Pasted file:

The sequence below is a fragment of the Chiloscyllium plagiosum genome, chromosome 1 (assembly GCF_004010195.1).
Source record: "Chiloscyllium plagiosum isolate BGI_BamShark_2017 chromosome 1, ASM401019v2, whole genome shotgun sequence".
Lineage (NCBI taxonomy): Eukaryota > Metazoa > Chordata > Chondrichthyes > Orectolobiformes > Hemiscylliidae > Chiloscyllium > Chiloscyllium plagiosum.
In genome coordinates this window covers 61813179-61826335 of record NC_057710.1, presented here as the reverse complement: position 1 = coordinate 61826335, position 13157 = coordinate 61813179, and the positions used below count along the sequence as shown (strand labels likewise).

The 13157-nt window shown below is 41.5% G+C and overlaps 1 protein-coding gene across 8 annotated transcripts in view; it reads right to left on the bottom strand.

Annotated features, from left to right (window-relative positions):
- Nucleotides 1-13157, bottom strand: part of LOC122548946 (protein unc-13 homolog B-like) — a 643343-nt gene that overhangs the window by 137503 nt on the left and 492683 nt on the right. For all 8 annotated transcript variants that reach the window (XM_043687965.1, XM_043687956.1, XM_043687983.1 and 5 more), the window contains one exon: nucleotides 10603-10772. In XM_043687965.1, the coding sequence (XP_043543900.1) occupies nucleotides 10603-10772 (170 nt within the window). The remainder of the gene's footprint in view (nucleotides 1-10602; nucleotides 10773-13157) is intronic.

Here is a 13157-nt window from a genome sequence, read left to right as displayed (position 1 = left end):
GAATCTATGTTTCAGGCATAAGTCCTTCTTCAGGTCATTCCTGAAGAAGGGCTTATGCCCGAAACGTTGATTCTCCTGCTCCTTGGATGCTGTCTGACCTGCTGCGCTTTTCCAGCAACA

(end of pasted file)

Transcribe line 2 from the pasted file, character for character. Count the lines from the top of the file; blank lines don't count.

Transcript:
Source record: "Chiloscyllium plagiosum isolate BGI_BamShark_2017 chromosome 1, ASM401019v2, whole genome shotgun sequence".